Leveling the playing field: horizontal politics, technology and activism in 2011 (part 5)

Social media and internet technology are to some degree changing the way people think and act. At the very least they have provided us with the means through which to counter the discourse of the police, government and mainstream media. More people are coming to realise, certainly, that this trinity of power and legitimacy do … Continue reading

Leveling the playing field: horizontal politics, technology and activism in 2011 (part 4)

A normative view of marches might see them as the proverbial gateway drug for a lot of disaffected people. Smaller direct actions, such as those perpetrated by UK Uncut, are usually a lot more fun, and a lot more empowering. It is also in these types of action where the real benefits of horizontal organisation … Continue reading

Leveling the playing field: horizontal politics, technology and activism in 2011 (part 3)

The last week of January saw a number of protests and direct actions back-to-back. On Saturday 29th was two student demos, one in central London, one in Manchester. The London action was also my first as a legal observer –for the uninitiated, a legal observer’s job is to document and hopefully deter unlawful police action. … Continue reading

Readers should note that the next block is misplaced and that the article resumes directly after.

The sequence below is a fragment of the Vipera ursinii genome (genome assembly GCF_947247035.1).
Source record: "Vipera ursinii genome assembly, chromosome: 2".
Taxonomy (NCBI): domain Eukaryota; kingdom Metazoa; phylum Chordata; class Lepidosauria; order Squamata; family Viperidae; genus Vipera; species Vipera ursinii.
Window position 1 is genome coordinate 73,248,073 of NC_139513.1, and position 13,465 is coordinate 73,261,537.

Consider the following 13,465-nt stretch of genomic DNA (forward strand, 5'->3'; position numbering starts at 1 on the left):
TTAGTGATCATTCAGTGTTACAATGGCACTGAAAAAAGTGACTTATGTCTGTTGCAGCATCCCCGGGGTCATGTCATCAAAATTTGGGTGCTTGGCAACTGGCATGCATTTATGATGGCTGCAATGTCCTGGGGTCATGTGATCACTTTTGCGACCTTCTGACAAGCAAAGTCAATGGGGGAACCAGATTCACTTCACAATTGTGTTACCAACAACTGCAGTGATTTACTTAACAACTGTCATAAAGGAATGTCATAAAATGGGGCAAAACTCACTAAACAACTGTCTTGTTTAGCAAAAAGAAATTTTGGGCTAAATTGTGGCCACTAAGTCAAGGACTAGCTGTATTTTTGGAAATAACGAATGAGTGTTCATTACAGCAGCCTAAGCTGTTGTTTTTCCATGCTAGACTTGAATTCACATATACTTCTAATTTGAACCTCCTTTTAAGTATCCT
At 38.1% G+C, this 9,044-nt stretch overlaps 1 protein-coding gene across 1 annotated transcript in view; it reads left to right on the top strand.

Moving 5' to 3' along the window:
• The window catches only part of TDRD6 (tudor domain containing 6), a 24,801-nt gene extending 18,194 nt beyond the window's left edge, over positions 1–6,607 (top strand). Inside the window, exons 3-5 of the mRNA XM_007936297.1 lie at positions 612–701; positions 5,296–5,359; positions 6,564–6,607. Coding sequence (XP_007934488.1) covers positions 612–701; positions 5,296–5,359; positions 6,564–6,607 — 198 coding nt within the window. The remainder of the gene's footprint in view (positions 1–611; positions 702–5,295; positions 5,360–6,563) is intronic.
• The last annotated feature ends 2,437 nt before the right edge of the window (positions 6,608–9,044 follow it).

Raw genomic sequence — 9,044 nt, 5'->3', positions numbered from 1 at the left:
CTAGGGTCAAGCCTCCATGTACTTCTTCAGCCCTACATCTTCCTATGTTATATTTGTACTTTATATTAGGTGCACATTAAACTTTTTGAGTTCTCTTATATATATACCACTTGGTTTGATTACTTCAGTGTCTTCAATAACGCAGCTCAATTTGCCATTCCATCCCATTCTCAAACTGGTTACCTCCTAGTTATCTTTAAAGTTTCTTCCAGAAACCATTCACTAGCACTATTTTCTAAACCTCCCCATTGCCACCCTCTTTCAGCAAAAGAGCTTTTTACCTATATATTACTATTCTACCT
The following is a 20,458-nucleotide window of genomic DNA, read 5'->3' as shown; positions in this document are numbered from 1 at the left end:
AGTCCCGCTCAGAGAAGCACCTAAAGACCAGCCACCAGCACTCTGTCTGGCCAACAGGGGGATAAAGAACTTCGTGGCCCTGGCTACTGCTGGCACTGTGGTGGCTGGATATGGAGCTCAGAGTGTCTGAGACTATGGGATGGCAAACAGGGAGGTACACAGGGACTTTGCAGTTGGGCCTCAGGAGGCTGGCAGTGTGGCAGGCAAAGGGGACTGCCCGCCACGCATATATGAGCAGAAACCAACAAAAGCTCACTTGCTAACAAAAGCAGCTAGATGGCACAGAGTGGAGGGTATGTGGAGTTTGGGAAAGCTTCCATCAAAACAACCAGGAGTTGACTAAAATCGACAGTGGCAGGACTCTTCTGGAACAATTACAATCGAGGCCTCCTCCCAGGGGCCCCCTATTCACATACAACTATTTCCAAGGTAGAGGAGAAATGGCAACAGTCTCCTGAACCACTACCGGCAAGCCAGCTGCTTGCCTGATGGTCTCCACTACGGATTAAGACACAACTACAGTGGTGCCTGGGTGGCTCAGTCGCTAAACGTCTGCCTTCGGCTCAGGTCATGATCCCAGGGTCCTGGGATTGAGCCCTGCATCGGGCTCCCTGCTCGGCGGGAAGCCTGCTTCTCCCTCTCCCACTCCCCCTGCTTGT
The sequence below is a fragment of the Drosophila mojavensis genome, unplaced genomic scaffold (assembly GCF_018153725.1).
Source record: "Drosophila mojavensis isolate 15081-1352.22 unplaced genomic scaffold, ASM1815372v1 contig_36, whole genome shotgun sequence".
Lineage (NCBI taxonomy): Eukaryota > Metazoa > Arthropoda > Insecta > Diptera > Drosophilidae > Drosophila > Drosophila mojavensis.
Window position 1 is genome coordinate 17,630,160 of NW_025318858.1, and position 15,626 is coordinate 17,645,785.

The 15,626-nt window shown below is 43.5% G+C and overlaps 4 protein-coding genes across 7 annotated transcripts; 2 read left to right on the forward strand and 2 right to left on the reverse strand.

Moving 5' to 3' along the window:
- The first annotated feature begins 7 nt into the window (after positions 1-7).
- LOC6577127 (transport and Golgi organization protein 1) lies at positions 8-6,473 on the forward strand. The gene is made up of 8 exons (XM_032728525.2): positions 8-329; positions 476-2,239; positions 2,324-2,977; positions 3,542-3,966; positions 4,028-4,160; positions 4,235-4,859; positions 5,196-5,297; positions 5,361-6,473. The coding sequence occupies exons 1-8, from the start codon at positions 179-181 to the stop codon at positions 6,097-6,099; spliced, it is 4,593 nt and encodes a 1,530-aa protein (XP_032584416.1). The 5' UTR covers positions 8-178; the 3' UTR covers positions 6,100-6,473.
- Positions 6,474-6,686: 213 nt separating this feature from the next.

Leveling the playing field: horizontal politics, technology and activism in 2011 (part 2)

Renowned anarchist and social theorist Colin Ward once observed how the philosophy of anarchism had, prior to the phenomenon of 1968, been consigned to the dustbin of nineteenth century also-rans. In the ‘60s, at the height of the Cold War, authoritarian communism loomed large in the form of a still-potent USSR; academic Marxism had proliferated … Continue reading

Leveling the playing field: horizontal politics, technology and activism in 2011 (part 1)

  I came in late to the packed-out SOAS meeting room on Thursday 27th January, where a debate had been scheduled between Laurie Penny, the anarcho-feminist and New Statesman columnist, and Ed Maltby of the Workers’ Liberty organisation. The tube had been awash with commuters, and the labyrinth of an unfamiliar institution had conspired against a … Continue reading

Being the Difference Needs Resistance

One question I always get asked at election time is ‘what’s the position of the radical left?’ Do we vote? If so, for whom? We also tend to get asked if it’s us who are defacing the Tory posters around Leamington. It actually isn’t, to put the record straight; ‘normal’ people hate the Tories too. I … Continue reading

Waltzing in the Streets of London

Legal Observer with Police Officers

  The last week of January saw a number of protests and direct actions back-to-back. On the Saturday were two student demos, one in central London, one in Manchester. The London action was also my first as a legal observer –for the uninitiated, a legal observer’s job is to document and hopefully deter unlawful police … Continue reading